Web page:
Like a lot of gamers, I got my first taste of real competitive gaming as a freshman in college. Smash Bros., Halo, a little TimeSplitters...but the game I played was a little more hands on.
I played one of the oldest electronic sports--and the oldest club sport at Georgia Southern University: fencing.
Really only needing to fill an elective spot and, like most gamers, having a fascination with swordplay, I jumped into an intro class and was immediately swamped with how technical the sport is. Fencing is divided into three categories/weapons: Foil, sabre and epee. The biggest difference between each division is the concept of target area
, essentially which parts of your body are fair play for your opponent to attack. I was a foil fencer, which meant my chest, shoulders and back were my target area--anything else was off-target. Further, only direct, sustained contact with the tip of the foil would count.
So how could these hits be registered in such a fast-paced sport where two people constantly stab each other? Well, wires, of course! Each foil had a wire running from the tip to the hilt, which was plugged into a cord rigged with the scoring mechanism. In addition to my mask, glove and canvas shirt, I also wore a metal lame,
a covering for my torso that would complete the circuit when a certain amount of pressure was applied from the tip of the foil to the jacket. The system was quite simple and reliable, even able to register mis-hits and would tell who hit who first, assuming the two competitors attacked simultaneously.
It was very easy for me to get into fencing, since the sport resembles video games so closely. It's first person, to be sure--but it's played on a long mat where there is only forward and backward motion. It is essentially a 2-D fighting game. With that comes a lot of strengthening of calf and thigh muscles (as my fellow QWOPpers are probably aware). Right of way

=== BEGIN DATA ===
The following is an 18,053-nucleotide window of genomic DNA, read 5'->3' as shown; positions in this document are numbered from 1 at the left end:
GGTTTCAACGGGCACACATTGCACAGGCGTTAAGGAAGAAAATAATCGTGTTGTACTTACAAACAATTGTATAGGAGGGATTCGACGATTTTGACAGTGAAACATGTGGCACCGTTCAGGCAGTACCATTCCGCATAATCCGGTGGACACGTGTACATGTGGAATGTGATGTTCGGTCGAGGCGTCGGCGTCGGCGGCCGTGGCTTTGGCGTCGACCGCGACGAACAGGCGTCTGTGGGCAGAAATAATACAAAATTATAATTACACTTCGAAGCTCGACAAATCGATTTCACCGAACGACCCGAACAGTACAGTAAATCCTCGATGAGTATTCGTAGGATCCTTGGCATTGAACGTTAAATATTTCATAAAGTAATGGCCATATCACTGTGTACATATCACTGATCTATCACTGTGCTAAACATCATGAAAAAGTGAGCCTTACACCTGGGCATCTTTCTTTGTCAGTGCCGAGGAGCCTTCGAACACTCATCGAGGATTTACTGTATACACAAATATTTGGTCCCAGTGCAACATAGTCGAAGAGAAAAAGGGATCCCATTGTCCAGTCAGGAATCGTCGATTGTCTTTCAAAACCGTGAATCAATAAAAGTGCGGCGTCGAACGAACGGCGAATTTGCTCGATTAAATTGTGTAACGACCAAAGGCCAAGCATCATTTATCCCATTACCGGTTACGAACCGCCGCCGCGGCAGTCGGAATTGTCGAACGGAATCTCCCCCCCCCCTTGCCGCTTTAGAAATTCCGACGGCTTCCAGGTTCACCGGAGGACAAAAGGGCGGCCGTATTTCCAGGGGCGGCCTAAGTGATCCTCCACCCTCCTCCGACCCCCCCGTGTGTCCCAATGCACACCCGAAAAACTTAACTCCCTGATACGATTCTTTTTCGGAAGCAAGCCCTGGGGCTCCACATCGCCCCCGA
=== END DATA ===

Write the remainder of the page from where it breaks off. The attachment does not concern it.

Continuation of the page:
was the bane of my career. Whoever strikes first and succeeds will score, but if I can parry my opponent's strike, then I can riposte,
and perhaps score a counter-hit. You have to match your opponent's movements--the give and take is the most intense part of a match.
It's a lot of information to handle all at once--movement, striking, defending, nervousness--so at my first tournament, I went a little nuts. I basically forgot all the things I learned and went all-offense instead. Instead of taking the time for head-games, measured combat and remembering the moves I learned, I would rush my opponent as soon as the ref called for us to start. They were all n00bs like me, so they weren't prepared for the match to become a reflex test. In this round-robin tournament, I scored about 30 of my team's 45 points. I made a kid cry.
I was kind of a button masher. My teammate Rodney, who was not only a fencing nerd but a Magic: The Gathering
nerd gave me the nickname "Nimble Mongoose." Incidentally, his nickname was "The Cobra," so I guess he was eager to have a rival. But I have to admit--I wasn't very good. Only rarely could I counter and land a riposte. My lunges weren't long because of my height. And my foil-point control suffered if my foil was too heavy. But when I was in full flat 2-D mode, crouched down, I only had a few square inches of target area that was directly reachable and I tended to jump a great deal. The pros at the college liked to spar with me because it was a lot like fighting a tennis ball that wanted to stab you in the eyes. It makes for a good sub-boss, I guess.
Furthermore, I was almost completely immune to the flick
technique, a whipping strike designed to hit the back of your opponent with the bent tip of your foil. I'm not sure why this didn't affect me as much--perhaps I took the auto-dodge proficiency and forgot about it? Anyways, it bears mentioning that the FIE (Federation Internationale d'Escrime), the governing body of pro fencing, eventually found the flick to be too game-breaking, so they changed the amount of pressure required to register a hit. The flick became much more difficult to perform casually.
And so it was nerfed.
I really met my match during one of my last tournaments--a tall, lanky guy with an over-sized lame. It didn't matter that I was faster than him or always hit first. His jacket was so big, it would fold and move every time I hit it. I couldn't register a hit. I distinctly remember lunging at him and having the point dig into his chest--he stopped and looked at me, the ref looked at us, I kept scratching at him to try to make the hit count--and he just popped me. And that's how he won.
The next time I faced him, I knew I couldn't win normally. So I gave up trying to stab him and instead rushed into him so quickly he fell off the strip in order to retreat from me. Making someone run away? That is one of the most satisfying ways to score a point. Or in this case, five points and the whole match.
Somewhere, a Yipes yells "It's Mahvel, baby."
I know how he feels.
I left the sport after a few years. I didn't have the drive to really get better, though I certainly gained an appreciation for the people who do. I lost interest...and, okay, wanted to play more Smash Bros.
Also, I could never beat the damn Cobra. What kind of self-respecting mongoose allows that? read